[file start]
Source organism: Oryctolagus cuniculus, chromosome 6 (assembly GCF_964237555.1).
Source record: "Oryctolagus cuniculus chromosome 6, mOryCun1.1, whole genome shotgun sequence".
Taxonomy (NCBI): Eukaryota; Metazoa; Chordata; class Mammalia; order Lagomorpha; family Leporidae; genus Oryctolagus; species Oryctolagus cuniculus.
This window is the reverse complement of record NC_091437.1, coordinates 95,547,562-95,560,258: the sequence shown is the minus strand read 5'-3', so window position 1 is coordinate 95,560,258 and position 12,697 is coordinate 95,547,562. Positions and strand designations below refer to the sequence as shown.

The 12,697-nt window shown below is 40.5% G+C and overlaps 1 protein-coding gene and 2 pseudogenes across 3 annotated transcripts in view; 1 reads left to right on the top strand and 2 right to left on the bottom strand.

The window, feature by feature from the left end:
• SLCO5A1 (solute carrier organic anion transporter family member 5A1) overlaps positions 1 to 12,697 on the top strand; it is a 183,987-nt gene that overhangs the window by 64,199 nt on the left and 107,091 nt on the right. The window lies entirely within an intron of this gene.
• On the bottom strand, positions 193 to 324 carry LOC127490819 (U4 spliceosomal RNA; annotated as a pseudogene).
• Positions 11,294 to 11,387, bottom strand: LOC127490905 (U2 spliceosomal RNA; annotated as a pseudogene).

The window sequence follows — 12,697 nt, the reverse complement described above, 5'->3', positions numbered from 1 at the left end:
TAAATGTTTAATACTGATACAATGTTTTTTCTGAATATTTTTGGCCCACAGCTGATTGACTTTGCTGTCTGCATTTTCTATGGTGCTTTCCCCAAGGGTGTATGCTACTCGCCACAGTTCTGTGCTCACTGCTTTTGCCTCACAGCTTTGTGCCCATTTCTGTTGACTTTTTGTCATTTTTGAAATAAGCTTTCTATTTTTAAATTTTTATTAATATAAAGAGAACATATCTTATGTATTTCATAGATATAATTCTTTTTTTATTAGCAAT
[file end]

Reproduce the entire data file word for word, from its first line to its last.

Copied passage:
Source organism: Oryctolagus cuniculus, chromosome 6 (assembly GCF_964237555.1).
Source record: "Oryctolagus cuniculus chromosome 6, mOryCun1.1, whole genome shotgun sequence".
Taxonomy (NCBI): Eukaryota; Metazoa; Chordata; class Mammalia; order Lagomorpha; family Leporidae; genus Oryctolagus; species Oryctolagus cuniculus.
This window is the reverse complement of record NC_091437.1, coordinates 95,547,562-95,560,258: the sequence shown is the minus strand read 5'-3', so window position 1 is coordinate 95,560,258 and position 12,697 is coordinate 95,547,562. Positions and strand designations below refer to the sequence as shown.

The 12,697-nt window shown below is 40.5% G+C and overlaps 1 protein-coding gene and 2 pseudogenes across 3 annotated transcripts in view; 1 reads left to right on the top strand and 2 right to left on the bottom strand.

The window, feature by feature from the left end:
• SLCO5A1 (solute carrier organic anion transporter family member 5A1) overlaps positions 1 to 12,697 on the top strand; it is a 183,987-nt gene that overhangs the window by 64,199 nt on the left and 107,091 nt on the right. The window lies entirely within an intron of this gene.
• On the bottom strand, positions 193 to 324 carry LOC127490819 (U4 spliceosomal RNA; annotated as a pseudogene).
• Positions 11,294 to 11,387, bottom strand: LOC127490905 (U2 spliceosomal RNA; annotated as a pseudogene).

The window sequence follows — 12,697 nt, the reverse complement described above, 5'->3', positions numbered from 1 at the left end:
TAAATGTTTAATACTGATACAATGTTTTTTCTGAATATTTTTGGCCCACAGCTGATTGACTTTGCTGTCTGCATTTTCTATGGTGCTTTCCCCAAGGGTGTATGCTACTCGCCACAGTTCTGTGCTCACTGCTTTTGCCTCACAGCTTTGTGCCCATTTCTGTTGACTTTTTGTCATTTTTGAAATAAGCTTTCTATTTTTAAATTTTTATTAATATAAAGAGAACATATCTTATGTATTTCATAGATATAATTCTTTTTTTATTAGCAAT